The interface between the surface of the metallic inner conductor 11 and the dielectric 12, there is provided a thin continuous film or layer of a protective adhesive composition indicated by the reference character 20.
FIG. 2 illustrates another type of cable in accordance with the present invention in which there is provided a metallic inner conductor 11', which is surrounded by a non-conductive unexpanded polyethylene insulation or dielectric 12'. Surrounding the dielectric 12' is a metallic outer conductor 14' formed of a thin strip of aluminum foil helically wound around the dielectric 12. At the interface between the surface of the metallic inner conductor 11' and the dielectric 12', there is provided a thin layer of a protective adhesive composition, as indicated by the reference character 20'. Also, at the interface between the dielectric 12' and the metallic foil outer conductor 14', a thin layer 22 of protective adhesive is provided bonding the metallic outer conductor 14' to the dielectric 12'. A protective jacket 24 of polyethylene is provided surrounding the outer conductor 14'.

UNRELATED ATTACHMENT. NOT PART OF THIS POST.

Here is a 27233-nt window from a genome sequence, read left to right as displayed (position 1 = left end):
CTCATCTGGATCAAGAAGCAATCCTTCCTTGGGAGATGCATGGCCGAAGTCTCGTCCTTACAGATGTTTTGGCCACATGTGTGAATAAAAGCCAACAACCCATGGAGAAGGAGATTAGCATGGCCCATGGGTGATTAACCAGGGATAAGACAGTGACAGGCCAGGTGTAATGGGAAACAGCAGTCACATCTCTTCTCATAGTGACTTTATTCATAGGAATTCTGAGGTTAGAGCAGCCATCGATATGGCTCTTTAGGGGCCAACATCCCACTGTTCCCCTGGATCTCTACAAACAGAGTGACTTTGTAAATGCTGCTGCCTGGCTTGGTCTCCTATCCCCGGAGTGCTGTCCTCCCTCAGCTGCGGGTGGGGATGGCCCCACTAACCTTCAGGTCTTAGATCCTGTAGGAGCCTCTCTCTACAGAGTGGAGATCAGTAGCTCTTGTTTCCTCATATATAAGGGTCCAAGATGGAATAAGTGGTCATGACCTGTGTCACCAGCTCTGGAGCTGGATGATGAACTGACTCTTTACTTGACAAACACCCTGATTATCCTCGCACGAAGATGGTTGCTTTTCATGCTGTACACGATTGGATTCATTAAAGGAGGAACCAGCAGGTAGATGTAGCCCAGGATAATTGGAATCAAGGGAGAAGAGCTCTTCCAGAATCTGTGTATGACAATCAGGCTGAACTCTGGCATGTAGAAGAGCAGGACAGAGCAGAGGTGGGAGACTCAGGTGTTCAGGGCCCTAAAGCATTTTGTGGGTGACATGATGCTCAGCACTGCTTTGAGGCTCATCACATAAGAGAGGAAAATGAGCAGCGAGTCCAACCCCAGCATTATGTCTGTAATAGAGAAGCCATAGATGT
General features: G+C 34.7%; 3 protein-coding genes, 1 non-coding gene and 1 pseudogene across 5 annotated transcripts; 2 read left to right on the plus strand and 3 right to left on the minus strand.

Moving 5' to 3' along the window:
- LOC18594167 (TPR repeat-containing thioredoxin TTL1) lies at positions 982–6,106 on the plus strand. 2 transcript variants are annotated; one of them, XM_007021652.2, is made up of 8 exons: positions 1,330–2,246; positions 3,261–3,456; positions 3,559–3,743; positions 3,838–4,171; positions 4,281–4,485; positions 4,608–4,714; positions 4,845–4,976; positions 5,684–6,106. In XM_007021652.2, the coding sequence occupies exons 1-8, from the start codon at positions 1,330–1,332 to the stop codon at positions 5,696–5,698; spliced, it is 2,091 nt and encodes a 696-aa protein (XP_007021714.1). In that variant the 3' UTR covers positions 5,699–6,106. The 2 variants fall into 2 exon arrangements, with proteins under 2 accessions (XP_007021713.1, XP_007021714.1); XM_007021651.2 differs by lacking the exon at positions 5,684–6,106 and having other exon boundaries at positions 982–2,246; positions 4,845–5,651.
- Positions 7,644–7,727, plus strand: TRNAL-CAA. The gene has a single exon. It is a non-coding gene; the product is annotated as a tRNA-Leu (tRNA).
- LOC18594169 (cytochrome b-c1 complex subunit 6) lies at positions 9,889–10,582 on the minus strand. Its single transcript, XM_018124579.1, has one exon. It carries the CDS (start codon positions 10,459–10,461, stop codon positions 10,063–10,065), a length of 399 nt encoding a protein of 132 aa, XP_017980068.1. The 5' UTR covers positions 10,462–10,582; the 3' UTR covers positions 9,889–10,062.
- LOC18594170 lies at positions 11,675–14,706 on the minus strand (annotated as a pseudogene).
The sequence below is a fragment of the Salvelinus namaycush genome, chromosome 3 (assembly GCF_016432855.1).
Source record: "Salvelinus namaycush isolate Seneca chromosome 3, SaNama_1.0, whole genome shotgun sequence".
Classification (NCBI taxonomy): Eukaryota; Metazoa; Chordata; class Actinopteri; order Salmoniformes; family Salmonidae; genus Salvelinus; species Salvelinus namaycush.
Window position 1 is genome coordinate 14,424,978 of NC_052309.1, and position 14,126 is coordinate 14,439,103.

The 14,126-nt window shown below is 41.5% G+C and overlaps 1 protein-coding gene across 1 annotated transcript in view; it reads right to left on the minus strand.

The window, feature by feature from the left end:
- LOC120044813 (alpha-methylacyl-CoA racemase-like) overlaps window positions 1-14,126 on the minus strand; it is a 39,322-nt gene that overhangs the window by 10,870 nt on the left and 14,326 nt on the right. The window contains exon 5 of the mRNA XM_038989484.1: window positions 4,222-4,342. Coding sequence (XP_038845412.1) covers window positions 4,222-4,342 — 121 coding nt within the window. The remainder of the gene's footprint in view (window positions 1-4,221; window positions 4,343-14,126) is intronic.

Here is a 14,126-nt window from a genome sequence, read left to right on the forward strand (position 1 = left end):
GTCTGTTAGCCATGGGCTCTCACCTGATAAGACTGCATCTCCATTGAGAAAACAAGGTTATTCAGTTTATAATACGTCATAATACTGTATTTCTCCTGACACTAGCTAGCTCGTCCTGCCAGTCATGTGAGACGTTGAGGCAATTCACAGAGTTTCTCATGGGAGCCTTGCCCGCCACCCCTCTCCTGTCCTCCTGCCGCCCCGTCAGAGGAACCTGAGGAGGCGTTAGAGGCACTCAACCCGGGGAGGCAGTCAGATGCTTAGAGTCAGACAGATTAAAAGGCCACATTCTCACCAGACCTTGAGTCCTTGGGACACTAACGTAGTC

The following examples are given for purposes of illustrating the invention and how to practice the same. These examples are not intended to be understood as limiting the scope of the invention. All parts, percentages and ratios are by weight, unless otherwise indicated.
A solvent-based adhesive formulation was prepared as follows:
______________________________________Silane Z-6020 4.7%[N--(beta-aminoethyl)-gamma-aminopropyltrimethoxysilane]Kraton D-1102 14.3%[styrene-butadiene-styrenecopolymer]Toluene 81%______________________________________
The adhesive composition was applied to a copper-clad aluminum conductor wire by an apparatus similar to that illustrated in FIG. 3. The wire W was advanced past a heater 50 and preheated to an elevated temperature, and then directed through an applicator unit 51 where the adhesive composition was sprayed onto the wire. Upon contacting the heated wire, the solvent evaporated. The wire was then directed through a cooling trough 53 filled with water to further cool the wire. The wire was then directed through a dryer 54 where it was heated and dried and the wire then passed through an extruder 55 where a foamed polyethylene dielectric was extruded onto the wire. In a subsequent operation (not shown), a seamless tubular aluminum sheath was applied around the core in a manner known in the art to complete the coaxial cable.
An adhesive formulation was prepared as follows: